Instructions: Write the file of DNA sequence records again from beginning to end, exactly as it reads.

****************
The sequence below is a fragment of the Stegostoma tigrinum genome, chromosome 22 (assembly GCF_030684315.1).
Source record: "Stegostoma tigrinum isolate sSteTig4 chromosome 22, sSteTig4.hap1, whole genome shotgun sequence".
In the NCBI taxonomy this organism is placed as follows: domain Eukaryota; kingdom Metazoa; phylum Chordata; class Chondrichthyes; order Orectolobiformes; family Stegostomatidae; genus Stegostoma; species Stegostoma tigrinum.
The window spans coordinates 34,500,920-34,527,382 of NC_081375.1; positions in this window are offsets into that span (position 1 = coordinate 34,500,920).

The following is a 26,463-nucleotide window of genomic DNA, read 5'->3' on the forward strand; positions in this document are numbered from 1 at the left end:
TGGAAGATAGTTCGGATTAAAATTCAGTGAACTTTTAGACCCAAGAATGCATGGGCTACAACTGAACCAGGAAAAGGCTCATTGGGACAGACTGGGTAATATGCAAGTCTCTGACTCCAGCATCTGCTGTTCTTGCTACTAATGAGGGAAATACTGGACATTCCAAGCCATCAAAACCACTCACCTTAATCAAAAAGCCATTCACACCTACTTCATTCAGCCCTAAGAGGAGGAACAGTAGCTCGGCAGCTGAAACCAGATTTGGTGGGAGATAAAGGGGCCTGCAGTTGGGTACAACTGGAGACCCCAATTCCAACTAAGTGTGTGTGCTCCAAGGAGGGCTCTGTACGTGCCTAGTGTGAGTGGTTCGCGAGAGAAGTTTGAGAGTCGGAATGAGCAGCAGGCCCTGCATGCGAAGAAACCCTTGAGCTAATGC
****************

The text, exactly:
The sequence below is a fragment of the Stegostoma tigrinum genome, chromosome 22 (assembly GCF_030684315.1).
Source record: "Stegostoma tigrinum isolate sSteTig4 chromosome 22, sSteTig4.hap1, whole genome shotgun sequence".
In the NCBI taxonomy this organism is placed as follows: domain Eukaryota; kingdom Metazoa; phylum Chordata; class Chondrichthyes; order Orectolobiformes; family Stegostomatidae; genus Stegostoma; species Stegostoma tigrinum.
The window spans coordinates 34,500,920-34,527,382 of NC_081375.1; positions in this window are offsets into that span (position 1 = coordinate 34,500,920).

The following is a 26,463-nucleotide window of genomic DNA, read 5'->3' on the forward strand; positions in this document are numbered from 1 at the left end:
TGGAAGATAGTTCGGATTAAAATTCAGTGAACTTTTAGACCCAAGAATGCATGGGCTACAACTGAACCAGGAAAAGGCTCATTGGGACAGACTGGGTAATATGCAAGTCTCTGACTCCAGCATCTGCTGTTCTTGCTACTAATGAGGGAAATACTGGACATTCCAAGCCATCAAAACCACTCACCTTAATCAAAAAGCCATTCACACCTACTTCATTCAGCCCTAAGAGGAGGAACAGTAGCTCGGCAGCTGAAACCAGATTTGGTGGGAGATAAAGGGGCCTGCAGTTGGGTACAACTGGAGACCCCAATTCCAACTAAGTGTGTGTGCTCCAAGGAGGGCTCTGTACGTGCCTAGTGTGAGTGGTTCGCGAGAGAAGTTTGAGAGTCGGAATGAGCAGCAGGCCCTGCATGCGAAGAAACCCTTGAGCTAATGC